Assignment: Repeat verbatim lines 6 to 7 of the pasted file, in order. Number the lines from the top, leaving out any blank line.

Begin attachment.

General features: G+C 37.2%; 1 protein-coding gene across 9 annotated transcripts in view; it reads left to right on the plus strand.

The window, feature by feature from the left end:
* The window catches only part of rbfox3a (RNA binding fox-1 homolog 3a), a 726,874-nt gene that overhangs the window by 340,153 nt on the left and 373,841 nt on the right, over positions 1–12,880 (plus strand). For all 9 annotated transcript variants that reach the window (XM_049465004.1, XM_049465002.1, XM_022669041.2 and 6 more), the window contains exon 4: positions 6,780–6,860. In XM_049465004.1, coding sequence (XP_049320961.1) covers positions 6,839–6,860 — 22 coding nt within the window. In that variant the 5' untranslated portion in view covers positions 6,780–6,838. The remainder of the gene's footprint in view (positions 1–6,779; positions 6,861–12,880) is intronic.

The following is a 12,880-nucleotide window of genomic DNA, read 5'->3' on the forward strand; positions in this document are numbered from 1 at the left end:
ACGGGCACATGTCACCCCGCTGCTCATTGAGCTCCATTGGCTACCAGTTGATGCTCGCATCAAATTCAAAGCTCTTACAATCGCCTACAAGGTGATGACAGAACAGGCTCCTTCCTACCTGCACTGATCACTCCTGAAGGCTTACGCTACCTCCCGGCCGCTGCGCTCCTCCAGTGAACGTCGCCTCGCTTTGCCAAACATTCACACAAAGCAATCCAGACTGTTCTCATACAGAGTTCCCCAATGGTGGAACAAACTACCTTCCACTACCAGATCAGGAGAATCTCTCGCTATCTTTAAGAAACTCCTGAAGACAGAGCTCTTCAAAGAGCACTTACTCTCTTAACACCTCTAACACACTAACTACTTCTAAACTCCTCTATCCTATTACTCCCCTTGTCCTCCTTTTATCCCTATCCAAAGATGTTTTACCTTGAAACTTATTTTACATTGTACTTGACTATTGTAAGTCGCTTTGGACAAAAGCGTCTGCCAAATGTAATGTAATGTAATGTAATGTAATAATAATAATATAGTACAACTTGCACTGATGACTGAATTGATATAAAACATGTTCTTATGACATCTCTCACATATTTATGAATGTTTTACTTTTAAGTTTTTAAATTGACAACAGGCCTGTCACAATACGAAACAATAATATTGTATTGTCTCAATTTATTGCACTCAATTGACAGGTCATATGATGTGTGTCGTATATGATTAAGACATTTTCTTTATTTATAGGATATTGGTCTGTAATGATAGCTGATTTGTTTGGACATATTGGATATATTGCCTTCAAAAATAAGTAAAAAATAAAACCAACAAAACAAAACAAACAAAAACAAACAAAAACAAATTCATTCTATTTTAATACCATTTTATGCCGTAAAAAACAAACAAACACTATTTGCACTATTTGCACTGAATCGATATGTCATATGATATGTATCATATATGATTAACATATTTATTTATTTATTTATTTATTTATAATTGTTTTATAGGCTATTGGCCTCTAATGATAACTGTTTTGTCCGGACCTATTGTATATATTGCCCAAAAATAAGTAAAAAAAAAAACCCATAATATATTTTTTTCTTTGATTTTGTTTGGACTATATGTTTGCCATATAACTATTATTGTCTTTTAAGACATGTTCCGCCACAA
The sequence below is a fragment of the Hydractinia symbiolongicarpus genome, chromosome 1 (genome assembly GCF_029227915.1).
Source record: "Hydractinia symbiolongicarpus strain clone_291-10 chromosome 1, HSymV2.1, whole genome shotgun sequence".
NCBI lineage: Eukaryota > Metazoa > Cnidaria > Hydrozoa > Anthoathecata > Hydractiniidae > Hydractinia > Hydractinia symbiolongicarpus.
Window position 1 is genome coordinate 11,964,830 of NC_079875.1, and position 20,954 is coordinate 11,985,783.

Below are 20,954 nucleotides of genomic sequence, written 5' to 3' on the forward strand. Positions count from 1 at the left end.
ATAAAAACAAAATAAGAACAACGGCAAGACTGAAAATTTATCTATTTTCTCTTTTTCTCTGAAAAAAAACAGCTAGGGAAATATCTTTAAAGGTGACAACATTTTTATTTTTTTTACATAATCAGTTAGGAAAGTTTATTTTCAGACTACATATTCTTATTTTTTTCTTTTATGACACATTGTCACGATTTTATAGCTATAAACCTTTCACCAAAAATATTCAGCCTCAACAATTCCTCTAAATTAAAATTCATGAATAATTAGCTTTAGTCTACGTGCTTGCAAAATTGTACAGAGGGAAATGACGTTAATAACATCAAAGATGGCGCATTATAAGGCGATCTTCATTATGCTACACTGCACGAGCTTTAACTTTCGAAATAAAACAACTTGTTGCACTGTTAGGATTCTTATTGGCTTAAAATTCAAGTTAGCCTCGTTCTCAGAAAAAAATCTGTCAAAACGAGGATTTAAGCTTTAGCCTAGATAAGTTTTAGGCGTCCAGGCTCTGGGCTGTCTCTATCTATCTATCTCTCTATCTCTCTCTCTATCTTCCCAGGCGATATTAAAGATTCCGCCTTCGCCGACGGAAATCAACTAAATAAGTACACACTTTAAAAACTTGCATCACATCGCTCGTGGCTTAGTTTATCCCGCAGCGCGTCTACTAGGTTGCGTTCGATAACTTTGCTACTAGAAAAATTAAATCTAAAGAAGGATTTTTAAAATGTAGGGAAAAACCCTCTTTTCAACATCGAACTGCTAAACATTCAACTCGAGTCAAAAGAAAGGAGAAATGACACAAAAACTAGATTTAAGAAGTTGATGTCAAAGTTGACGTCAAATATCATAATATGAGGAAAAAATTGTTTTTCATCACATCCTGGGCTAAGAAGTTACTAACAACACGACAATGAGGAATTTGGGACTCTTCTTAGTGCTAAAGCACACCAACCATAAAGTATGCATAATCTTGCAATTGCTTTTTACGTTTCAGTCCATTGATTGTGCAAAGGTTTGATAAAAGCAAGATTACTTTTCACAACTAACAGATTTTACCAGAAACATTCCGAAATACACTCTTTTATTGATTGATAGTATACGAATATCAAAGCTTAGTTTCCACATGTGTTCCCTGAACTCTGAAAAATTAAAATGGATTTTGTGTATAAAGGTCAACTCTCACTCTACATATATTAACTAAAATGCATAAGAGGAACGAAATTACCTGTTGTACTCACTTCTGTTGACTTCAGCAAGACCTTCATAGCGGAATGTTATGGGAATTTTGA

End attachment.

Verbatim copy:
The sequence below is a fragment of the Hydractinia symbiolongicarpus genome, chromosome 1 (genome assembly GCF_029227915.1).
Source record: "Hydractinia symbiolongicarpus strain clone_291-10 chromosome 1, HSymV2.1, whole genome shotgun sequence".